Pain at the Pump: Policies that Suppress Domestic Production of Oil and Gas

Witness and Testimony Documents
Administrator
U.S. Environmental Protection Agency
Deputy Secretary
Department of Interior
May 24, 2011,

Chairman Darrell Issa Hearing Preview Statement

"Under my plan of a cap-and-trade system, electricity rates would necessarily skyrocket. …Coal-powered plants, you know, natural gas, you name it, whatever the plants were, whatever the industry was, they would have to retrofit their operations. That will cost money."

Those were the words of Candidate Obama. As President, he said:

"The nation that leads the clean energy economy will be the nation that leads the global economy…America must be that nation."

He is not alone. Energy Secretary Steven Chu, prior to his tenure in the cabinet, said:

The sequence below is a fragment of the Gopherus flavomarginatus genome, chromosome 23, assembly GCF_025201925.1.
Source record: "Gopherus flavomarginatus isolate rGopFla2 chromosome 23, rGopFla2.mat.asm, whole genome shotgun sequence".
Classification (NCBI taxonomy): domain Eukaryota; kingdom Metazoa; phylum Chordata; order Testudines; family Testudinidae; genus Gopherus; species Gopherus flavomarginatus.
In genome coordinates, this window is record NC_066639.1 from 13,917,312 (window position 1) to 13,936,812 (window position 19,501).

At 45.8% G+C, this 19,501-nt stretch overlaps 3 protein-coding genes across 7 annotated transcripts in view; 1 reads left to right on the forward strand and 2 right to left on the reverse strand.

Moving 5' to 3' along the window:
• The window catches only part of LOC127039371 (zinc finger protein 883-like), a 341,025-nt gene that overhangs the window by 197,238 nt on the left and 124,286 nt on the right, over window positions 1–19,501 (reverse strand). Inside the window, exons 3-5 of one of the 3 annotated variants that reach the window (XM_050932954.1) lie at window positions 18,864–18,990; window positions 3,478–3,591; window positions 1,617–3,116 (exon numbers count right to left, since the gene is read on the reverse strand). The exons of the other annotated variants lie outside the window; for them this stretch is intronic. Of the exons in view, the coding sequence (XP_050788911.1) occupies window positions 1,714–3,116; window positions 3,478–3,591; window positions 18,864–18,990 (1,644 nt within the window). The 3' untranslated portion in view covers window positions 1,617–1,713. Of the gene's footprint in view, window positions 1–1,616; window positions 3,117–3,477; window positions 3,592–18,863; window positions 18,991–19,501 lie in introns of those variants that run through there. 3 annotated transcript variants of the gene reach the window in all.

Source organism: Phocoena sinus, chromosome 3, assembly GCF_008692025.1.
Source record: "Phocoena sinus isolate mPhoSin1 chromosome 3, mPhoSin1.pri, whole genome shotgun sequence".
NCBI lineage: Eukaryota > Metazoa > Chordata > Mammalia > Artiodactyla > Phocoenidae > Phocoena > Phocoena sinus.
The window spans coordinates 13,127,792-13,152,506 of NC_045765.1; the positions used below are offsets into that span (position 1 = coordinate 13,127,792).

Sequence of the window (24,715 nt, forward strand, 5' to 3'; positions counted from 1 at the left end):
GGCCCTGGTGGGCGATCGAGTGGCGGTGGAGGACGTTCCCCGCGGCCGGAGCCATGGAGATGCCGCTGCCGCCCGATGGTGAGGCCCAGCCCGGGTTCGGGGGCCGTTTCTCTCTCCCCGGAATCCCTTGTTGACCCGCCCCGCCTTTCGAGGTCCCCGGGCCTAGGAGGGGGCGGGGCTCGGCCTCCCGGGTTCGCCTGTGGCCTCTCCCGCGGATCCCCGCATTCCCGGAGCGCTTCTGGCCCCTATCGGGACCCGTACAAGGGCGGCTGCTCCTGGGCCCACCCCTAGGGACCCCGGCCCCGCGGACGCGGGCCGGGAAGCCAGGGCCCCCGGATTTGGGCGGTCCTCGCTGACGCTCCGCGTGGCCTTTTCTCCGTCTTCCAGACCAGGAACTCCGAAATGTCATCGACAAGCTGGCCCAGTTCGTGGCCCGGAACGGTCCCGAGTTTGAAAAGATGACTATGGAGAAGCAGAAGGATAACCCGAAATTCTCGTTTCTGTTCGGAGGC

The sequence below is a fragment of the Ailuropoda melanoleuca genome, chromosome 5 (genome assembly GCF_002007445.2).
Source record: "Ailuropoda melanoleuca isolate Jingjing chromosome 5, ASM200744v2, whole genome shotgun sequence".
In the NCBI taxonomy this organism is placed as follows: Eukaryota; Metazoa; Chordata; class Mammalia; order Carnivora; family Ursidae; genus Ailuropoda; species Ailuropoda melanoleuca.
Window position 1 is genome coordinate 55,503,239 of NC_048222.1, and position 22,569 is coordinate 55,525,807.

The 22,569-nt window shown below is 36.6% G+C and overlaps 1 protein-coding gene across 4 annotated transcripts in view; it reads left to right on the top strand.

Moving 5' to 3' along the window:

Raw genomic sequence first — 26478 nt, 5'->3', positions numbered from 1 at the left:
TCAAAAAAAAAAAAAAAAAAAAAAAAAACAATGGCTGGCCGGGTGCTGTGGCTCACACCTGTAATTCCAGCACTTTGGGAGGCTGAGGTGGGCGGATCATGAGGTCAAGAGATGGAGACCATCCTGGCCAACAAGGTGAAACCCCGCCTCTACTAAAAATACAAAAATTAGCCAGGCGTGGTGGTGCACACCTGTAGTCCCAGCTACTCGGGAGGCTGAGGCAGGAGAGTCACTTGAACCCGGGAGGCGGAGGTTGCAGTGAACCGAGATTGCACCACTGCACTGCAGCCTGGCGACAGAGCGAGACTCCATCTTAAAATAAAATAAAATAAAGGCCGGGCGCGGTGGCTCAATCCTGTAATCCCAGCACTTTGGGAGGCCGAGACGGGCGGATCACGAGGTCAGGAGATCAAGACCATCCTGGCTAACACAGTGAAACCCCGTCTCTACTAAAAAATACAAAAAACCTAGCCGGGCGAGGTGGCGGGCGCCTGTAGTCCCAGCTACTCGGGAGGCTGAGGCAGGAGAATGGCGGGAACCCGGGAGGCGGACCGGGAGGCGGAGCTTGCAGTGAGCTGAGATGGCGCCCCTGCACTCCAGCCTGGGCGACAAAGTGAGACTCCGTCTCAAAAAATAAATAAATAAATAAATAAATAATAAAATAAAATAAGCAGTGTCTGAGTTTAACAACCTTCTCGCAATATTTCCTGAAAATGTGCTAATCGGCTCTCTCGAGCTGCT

"Somehow we have to figure out how to boost the price of gasoline to the levels in Europe." To put that in perspective, this week, the price of fuel in Europe was $8 per gallon—nearly twice the price of fuel in the United States.

Viewed in tandem with Obama Administration efforts to slow production from the Gulf of Mexico, block "fracking" a technology that would increase domestic oil production by 40 percent in only five years, and stifle production on public lands, those views, can be seen as nothing less than a concerted campaign to raise the price of energy as a means to force the issue of "green" alternatives.

Addressing these issues is at the heart of a new report and Tuesday hearing of the House Oversight and Government Reform Committee.

The United States has the largest reserves in the world—resources that can provide good paying American jobs and fuel our economic expansion. Standing between that energy and U.S. consumers is an obstacle course of government red tape, regulation, delays and obfuscations.

We need to expose the many ways the government is limiting access to our vast natural resources. Then, Congress can enact policies that support American workers and industries, rather than give them more reasons to look overseas for economic opportunities and more favorable regulatory climates.